USVI Governor Updates the Traveling Public As FAA Orders Temporary Grounding of Boeing 737 Max Aircraft

Governor Bryan reassured the traveling public that their safety is of paramount importance, and the Government of the U.S. Virgin Islands was in close communication with the federal government, as well as the airlines, to ensure the necessary safety measures are being implemented.

USVI Governor Updates the Traveling Public As FAA Orders Temporary Grounding of Boeing 737 Max Aircraft

U.S. Virgin Islands Governor Albert Bryan supports the decision by the Federal Aviation Administration (FAA) to ground Boeing's 737 MAX aircraft out of an abundance of caution and in the interest of passenger safety.

Governor Bryan reassured the traveling public that their safety is of paramount importance, and the Government of the U.S. Virgin Islands was in close communication with the federal government, as well as the airlines, to ensure the necessary safety measures are being implemented.

"Erring on the side of caution and ensuring the safety of Virgin Islands residents and travelers to the Territory is our utmost priority," Governor Bryan said this afternoon. "This Administration supports the decision to temporarily ground Boeing's 737 MAX. While this action may result in changes to normal flight operations and affect airlift, I have full confidence in our travel partner American Airlines to mobilize its assets and resume normal operations in a short period of time."

Tourism Commissioner Nominee Joseph Boschulte confirmed that two American Airlines flights between St. Croix and Miami, and one of the two flights between St. Thomas and Miami are currently serviced by the 737 MAX aircraft. Flights to and from the Territory on other carriers and from other cities are currently not affected.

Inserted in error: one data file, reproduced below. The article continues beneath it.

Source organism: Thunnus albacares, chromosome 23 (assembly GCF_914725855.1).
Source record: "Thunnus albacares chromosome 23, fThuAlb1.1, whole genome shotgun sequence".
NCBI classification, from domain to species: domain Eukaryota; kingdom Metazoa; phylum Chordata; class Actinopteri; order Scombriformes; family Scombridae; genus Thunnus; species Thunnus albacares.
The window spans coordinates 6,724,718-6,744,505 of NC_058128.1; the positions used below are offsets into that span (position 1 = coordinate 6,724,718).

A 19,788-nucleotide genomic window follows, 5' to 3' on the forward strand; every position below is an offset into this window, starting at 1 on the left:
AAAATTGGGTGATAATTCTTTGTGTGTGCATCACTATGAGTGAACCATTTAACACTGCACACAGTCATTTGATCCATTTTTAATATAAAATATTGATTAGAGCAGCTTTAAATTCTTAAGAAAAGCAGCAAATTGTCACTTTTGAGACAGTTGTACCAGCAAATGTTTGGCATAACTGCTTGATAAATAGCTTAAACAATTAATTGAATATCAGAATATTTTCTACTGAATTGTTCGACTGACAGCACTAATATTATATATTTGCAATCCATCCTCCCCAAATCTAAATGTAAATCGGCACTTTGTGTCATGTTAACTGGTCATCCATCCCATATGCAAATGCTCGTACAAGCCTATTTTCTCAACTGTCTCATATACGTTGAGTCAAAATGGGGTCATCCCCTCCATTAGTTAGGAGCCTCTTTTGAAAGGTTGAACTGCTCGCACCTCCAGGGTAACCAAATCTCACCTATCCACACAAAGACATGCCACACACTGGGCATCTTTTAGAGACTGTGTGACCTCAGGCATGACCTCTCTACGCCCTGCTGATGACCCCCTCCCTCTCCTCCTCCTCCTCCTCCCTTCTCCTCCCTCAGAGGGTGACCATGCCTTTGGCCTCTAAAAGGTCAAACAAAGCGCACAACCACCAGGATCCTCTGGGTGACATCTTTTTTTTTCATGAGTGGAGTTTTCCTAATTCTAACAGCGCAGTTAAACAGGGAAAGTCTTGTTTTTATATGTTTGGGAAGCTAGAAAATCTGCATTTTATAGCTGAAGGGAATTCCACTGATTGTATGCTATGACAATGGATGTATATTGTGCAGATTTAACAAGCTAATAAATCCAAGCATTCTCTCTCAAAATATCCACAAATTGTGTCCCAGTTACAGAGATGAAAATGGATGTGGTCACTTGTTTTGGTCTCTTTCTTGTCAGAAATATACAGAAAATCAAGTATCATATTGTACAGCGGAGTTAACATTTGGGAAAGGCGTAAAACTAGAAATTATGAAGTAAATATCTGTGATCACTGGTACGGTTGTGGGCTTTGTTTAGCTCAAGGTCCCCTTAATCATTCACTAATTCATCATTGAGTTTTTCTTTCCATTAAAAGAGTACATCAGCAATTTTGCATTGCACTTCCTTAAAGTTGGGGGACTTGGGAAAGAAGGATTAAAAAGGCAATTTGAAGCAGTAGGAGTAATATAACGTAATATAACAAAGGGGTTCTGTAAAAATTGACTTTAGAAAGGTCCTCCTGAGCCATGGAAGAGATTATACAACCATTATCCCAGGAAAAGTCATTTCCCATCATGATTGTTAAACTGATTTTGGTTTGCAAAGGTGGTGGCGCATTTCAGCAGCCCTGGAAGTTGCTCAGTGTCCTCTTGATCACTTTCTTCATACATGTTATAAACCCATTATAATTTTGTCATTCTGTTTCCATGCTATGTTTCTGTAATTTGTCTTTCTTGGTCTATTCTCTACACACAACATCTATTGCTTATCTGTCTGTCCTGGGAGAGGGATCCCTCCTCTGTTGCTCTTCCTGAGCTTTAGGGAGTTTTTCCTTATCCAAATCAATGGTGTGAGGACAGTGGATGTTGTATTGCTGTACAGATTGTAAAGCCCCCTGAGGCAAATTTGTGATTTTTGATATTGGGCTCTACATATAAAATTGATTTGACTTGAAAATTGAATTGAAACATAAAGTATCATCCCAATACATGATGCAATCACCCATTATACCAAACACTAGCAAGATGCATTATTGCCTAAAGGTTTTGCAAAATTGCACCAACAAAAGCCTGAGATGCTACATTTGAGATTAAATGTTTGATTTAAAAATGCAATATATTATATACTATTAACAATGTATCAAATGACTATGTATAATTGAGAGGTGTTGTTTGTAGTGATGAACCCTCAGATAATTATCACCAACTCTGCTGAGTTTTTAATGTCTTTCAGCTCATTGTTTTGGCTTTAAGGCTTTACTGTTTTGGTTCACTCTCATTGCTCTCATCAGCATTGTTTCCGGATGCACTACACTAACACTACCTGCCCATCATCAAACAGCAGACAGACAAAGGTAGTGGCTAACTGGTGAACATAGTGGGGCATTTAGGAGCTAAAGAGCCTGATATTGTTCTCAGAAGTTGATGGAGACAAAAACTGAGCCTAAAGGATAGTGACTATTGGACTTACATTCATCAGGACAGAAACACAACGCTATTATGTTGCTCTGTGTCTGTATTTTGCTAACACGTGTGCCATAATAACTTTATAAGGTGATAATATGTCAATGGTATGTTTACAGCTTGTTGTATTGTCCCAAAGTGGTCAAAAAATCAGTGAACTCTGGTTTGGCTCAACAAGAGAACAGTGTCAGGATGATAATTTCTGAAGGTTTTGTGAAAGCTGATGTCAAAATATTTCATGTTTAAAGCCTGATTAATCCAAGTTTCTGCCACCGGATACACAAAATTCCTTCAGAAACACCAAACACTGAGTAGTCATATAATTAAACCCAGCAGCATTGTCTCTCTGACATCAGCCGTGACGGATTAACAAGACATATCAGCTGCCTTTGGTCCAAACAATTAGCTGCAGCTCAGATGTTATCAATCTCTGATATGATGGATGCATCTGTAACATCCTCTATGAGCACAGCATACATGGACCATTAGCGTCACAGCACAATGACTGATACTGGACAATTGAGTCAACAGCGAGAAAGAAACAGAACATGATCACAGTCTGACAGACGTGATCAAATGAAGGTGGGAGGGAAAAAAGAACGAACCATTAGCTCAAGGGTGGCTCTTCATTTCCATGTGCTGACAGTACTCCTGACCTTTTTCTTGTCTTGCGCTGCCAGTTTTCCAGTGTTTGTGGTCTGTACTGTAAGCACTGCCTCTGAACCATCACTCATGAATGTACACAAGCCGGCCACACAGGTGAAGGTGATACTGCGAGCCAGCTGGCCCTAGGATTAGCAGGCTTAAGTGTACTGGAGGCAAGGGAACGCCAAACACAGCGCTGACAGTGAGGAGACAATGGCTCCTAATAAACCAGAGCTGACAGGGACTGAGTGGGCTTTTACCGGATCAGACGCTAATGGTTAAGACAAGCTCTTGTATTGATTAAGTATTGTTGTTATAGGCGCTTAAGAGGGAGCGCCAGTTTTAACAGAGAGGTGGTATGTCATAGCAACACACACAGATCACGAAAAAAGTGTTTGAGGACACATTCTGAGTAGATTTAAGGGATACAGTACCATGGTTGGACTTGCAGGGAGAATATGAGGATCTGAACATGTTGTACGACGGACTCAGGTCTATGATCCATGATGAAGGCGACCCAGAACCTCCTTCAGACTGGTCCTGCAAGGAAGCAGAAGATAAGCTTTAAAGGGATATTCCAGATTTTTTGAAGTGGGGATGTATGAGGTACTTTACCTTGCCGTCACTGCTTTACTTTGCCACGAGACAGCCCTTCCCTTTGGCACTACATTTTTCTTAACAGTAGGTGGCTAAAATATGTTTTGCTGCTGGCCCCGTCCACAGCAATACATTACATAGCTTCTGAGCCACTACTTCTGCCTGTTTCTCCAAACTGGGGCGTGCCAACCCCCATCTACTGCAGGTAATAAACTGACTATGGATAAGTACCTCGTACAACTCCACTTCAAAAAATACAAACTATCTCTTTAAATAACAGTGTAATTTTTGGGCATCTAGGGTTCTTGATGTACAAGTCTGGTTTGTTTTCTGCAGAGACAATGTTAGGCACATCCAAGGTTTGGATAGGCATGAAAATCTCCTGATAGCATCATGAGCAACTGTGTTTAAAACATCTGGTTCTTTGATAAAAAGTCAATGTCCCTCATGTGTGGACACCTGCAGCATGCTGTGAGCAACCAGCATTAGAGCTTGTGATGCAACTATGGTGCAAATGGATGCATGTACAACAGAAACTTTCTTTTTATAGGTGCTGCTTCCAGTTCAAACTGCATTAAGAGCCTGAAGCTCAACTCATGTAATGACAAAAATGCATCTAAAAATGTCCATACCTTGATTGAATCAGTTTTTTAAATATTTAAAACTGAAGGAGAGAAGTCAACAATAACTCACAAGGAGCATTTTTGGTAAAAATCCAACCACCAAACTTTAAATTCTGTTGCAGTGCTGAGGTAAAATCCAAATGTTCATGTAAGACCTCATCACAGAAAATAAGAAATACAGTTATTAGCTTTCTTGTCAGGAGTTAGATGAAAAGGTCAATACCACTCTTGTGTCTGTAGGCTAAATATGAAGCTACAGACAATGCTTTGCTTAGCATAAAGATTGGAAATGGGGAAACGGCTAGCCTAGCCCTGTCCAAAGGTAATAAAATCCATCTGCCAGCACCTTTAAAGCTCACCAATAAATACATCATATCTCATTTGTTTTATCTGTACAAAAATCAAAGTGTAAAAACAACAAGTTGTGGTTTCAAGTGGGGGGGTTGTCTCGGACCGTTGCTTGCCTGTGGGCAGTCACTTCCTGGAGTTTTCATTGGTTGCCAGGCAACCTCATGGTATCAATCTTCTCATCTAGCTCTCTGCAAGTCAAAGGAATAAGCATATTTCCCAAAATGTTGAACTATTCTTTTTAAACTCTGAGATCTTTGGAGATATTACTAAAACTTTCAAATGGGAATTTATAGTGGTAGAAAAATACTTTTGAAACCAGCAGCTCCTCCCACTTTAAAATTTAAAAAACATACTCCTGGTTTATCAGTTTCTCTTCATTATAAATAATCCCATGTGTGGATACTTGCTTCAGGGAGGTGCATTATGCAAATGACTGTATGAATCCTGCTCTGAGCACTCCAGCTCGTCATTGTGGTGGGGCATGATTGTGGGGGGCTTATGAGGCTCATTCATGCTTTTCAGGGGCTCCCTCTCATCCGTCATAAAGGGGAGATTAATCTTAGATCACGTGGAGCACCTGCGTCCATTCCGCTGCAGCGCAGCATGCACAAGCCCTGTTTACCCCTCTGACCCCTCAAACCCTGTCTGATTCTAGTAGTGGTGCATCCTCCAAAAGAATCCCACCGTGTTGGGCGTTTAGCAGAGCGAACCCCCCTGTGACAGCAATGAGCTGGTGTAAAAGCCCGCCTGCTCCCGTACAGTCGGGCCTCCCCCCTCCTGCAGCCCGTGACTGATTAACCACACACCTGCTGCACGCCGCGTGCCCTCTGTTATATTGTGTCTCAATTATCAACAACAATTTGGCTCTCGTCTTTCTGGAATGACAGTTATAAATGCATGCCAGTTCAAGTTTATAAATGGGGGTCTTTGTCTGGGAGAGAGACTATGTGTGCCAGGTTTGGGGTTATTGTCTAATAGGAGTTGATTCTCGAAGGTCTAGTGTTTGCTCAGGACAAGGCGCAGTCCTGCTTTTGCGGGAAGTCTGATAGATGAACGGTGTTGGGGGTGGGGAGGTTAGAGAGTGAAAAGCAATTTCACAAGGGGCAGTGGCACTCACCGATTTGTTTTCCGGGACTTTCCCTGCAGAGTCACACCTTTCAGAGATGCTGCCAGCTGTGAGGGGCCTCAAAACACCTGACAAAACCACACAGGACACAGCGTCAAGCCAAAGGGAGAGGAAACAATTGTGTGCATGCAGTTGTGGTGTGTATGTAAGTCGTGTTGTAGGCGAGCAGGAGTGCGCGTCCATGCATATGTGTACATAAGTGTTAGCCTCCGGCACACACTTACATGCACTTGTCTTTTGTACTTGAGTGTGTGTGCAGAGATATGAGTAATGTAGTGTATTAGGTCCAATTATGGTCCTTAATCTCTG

"Our team has been at the airport on St. Croix to work with passengers to ensure they have the information needed to make alternate plans," said Commissioner Nominee Boschulte. He encouraged all travelers to check with their airlines to confirm travel plans before heading to the airport.

AA 943 departed St. Thomas to Miami this afternoon, while the outbound Miami-St. Croix flight (AA 1293) is currently grounded at Henry E. Rohlsen Airport. This evening's Miami-St. Croix service (AA 2317) has been cancelled and efforts are underway to secure another aircraft model to transport passengers to the mainland.

The decision of the FAA is in response to reports of two fatal crashes of brand-new Boeing 737 MAX aircraft over the past six months in Asia and Africa. Other countries that have temporarily grounded the aircraft include Australia, Brazil, Canada, Cayman Islands, China, India, Malaysia, Mexico, Russia, South Korea, Singapore, South Africa, the United Arab Emirates and nations across Europe.